Would love to get more into Ware, but I tire of holding a magnifying glass. It’s drawn/published too small for me to enjoy. I know that’s supposed to be part his style/charm but it hurts. I’ve clipped his New Yorker covers to add to my Awesome Artists collection of same, however.
Short film about Chris Ware: "I distinctly remember being told by my teachers, if you draw women, you're colonizing them with your eyes"
I envy this chap his brush control. That is a nice tip he’s keeping there, and a very light touch.
For what it’s worth…I grew up in a family, an era, and a region in which sex was THE forbidden subject. What messages I got about sex were about “girls” and the message was: “Danger! Hands off!” Women=sex=forbidden. This programming was so effective that when I began drawing comics in elementary / middle school I was literally afraid to draw female characters. I feared I’d get in trouble simply drawing a woman. I suppose this is partly why I’ve always had trouble drawing women. The only point to the story, I guess, is that even random comments during formative periods can have an oversized influence on artistic development.
Chris Ware literally spends almost the entire video talking about this exact topic?
If you sketch naked models, are you planting exploitative resource mining operations?
“Oh, you know what Bill’s doing? He’s going for that anti-feminist dollar. That’s a good market. He’s very smart.”
Everyone has their own perception of the people and things around them. The White gaze, or the orientalist gaze, or the male gaze seems to me like it is primarily a way to criticize people not for what they are doing, but for what you assume they are thinking. It would be easier to take the argument seriously if it were evenly applied, and not subject to fashionable trends in perceived oppression/victimhood status.
For me, some of this still goes back to the Kimono controversy, where the act of touching or looking at a piece of silk, if perpetrated by a White person, was considered to have been done in an “orientalist manner”, and as such, is terribly offensive.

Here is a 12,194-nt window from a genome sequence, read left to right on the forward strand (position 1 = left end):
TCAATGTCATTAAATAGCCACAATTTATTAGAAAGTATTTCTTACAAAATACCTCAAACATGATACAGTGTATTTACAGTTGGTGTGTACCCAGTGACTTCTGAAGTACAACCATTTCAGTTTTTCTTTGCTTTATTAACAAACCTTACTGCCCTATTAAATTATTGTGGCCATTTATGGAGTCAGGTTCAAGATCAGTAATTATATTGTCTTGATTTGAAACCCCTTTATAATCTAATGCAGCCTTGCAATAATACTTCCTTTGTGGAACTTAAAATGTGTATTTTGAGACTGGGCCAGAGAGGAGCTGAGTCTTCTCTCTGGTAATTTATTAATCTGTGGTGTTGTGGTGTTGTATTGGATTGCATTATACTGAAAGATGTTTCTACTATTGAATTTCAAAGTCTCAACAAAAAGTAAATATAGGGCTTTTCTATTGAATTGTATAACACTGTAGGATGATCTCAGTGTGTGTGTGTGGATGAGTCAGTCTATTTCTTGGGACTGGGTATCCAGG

The most recent graphic novel I purchased was one that was recommened here, The Best We Could Do, by Thi Bui. I admit that I am a huge fan of both Jacques Tardi and Edward Gorey, but the vast majority of graphic novels in our house were not authored by White males. We have a whole shelf of Shigeru Mizuki.
Before I responded to this post, I looked to see what the top selling and most recommended Graphic novels are today. There really do seem to be a wide diversity of authors. I don’t know what percentage of aspiring graphic novelists are female, but there do seem to be quite a few that have seemed to overcome the
And find themselves in most of the top 10 lists. When I do a google search for “best graphic novel”, the first one that pops up is Fun Home, by Alison Bechdel.
Maybe before sharing a trite, boring, ignorant conservative opinion on this topic, you should educate yourself. That’s not what “the gaze” means when people use it to describe disempowering objectification.
This is not as great an example as you think it is, since Alison Bechdel is older than and began her artistic career before Chris Ware, but did not achieve wide success until the last decade… whereas ten years ago Ware was covered in my university sequential art classes. Give that a good think.
I appreciate your linking the article. It is at least a concise explanation of the phenomenon. I feel a bit skeptical of her argument to exempt herself and all women from similar criticism:
“But I’d argue that there is no direct female equivalent of the male gaze. The male gaze creates a power imbalance. It supports a patriarchal status quo, perpetuating women’s real-life sexual objectification.”
That seems to be repeating the tenets of modern gender studies enthusiasts. I understand that it is a popular worldview, but not universally accepted. But thank you for posting it.
Of course it’s not universally accepted. If it were, there’d be no point in making it.
You continue to demonstrate no willingness to truly understand what “the gaze” is, nor to offer any explanation of your disdain for it as a concept.
Thus, what you do express instead – gratitude – can only strike me as feigned.